By Justin Seward
The Medicine Hat Women’s Shelter Society has continually for the past four years reached out to rural communities as a reminder that help is nearby for victims of family and domestic violence.
“We’re aware that part of what impacts family violence more in the rural community is the isolation piece and lack of services,” said executive director Natasha Carvalho.
“We’re really trying to expand our services so that we can reach some of those outlying areas. We’ve been going to Oyen and we’ve been going out to Bow Island, just doing some things like that to make people aware of what services are available.”
Carvalho says although the organization exists under the Medicine Hat Women’s Shelter Society name, staff have always known their area is bigger geographically and wanted to spread out to the rural.
“Brooks has a shelter and they service that area. Taber has a shelter and they go that way,” she said.
“In between this middle ground, it’s quite a big area, and we always just wanted to make sure of that. We worked really closely with Redcliff and the RCMP out there. We do a lot of work with them and started expanding.”
She says a common call the shelter receives in rural areas is for animals that have to stay back on the farms.
“Sometimes one of the things that we’re seeing is for families that are living out on farms, where there might be animals, a lot of times there is a fear of leaving (and) fear of leaving the animals,” said Carvalho.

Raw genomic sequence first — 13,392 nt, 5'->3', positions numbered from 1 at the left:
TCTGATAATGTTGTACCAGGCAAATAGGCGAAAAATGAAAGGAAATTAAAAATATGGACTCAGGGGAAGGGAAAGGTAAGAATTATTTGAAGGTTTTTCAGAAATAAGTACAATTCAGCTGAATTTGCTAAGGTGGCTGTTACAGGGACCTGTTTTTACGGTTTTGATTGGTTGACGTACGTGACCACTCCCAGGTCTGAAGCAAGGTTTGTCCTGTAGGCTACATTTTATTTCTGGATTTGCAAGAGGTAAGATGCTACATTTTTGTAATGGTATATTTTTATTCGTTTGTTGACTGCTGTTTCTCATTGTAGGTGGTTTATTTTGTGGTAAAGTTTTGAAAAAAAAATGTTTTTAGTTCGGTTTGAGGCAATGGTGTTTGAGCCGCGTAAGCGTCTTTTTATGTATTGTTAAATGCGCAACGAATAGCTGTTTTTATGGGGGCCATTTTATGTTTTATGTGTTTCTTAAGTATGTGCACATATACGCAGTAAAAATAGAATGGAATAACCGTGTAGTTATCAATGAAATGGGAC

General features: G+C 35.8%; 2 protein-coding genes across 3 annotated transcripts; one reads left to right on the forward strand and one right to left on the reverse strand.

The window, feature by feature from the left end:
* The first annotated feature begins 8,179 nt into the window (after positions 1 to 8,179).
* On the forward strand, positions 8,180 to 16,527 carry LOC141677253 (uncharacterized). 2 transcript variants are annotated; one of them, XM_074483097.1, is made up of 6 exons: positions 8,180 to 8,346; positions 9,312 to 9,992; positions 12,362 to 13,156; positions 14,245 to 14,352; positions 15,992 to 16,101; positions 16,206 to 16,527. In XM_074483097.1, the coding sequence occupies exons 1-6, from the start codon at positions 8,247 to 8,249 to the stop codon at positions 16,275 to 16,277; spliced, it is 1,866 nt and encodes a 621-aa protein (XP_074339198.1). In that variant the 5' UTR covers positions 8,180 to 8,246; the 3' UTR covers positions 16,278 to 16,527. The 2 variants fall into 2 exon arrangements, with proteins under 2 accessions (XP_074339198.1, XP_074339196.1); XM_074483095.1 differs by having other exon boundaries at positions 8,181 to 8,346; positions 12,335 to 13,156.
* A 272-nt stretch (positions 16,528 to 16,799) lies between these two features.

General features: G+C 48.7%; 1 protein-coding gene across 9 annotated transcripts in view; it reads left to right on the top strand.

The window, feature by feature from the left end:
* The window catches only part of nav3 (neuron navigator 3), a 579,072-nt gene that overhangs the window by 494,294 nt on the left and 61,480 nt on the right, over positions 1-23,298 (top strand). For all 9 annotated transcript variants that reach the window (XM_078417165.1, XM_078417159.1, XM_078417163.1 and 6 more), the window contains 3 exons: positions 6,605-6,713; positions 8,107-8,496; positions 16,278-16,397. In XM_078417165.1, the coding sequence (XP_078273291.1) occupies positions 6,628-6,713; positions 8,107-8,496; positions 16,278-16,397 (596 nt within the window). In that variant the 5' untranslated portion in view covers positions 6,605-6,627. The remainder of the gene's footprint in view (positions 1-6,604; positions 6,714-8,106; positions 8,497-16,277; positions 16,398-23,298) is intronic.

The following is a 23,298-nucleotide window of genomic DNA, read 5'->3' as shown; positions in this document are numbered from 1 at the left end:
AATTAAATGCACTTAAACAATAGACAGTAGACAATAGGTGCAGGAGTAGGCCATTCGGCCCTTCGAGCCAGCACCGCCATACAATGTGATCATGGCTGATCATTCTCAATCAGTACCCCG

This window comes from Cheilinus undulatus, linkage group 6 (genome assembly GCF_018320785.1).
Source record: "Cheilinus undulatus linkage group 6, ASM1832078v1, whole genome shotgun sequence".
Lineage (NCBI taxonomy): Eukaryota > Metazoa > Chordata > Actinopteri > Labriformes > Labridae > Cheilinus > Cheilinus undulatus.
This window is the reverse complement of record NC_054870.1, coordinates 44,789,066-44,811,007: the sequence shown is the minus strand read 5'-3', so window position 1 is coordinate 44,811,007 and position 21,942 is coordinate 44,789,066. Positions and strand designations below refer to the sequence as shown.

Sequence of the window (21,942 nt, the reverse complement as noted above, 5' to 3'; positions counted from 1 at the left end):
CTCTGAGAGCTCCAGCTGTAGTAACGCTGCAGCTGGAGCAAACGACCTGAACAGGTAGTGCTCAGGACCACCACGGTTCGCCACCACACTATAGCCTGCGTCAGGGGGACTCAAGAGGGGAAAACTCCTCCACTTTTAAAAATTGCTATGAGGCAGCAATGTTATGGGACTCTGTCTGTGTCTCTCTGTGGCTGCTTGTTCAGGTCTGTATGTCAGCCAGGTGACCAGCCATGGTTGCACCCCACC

“That is a reality for a lot of people. I think that’s a lot of the reasons women struggle with leaving.”
Redcliff RCMP Staff Sgt. Sean Maxwell says police take family violence “extremely seriously” and utilize all of their policing partners and others that include the Victim Services Unit and the Medicine Hat Women’s Shelter.
“I think it’s important in the rural area,” said Maxwell.
“You’ve got time and distance and people being able to access certain areas and where it’s possible for us to assist people. We definitely do in terms of getting people into Medicine Hat,escorting the victim and ensuring their safety. The women’s shelter is always there to support anybody that comes to them.”
Domestic violence has been on the rise as of late.
“I would say it’s a trending pattern that has gone up over the last couple of years,” said Maxwell. “We’re getting more and more calls. It’s certainly something I’ve brought up at Rural Crime Watch meetings to council meetings just so people are aware of it.”
Redcliff RCMP has had 51 domestic abuse calls from January to October 2019, more than double the 25 in 2018.
Maxwell says while he does not know the cause of the increase, it could include multiple factors due to economic reasons, substance abuse or relationship issues.
The women’s shelter includes emergency and a second stay building and outreach services that will talk with people over the phone, drop-in consultation, children’s day care and one-on one services for kids who have been affected by family violence.
November is Family Violence Awareness Month.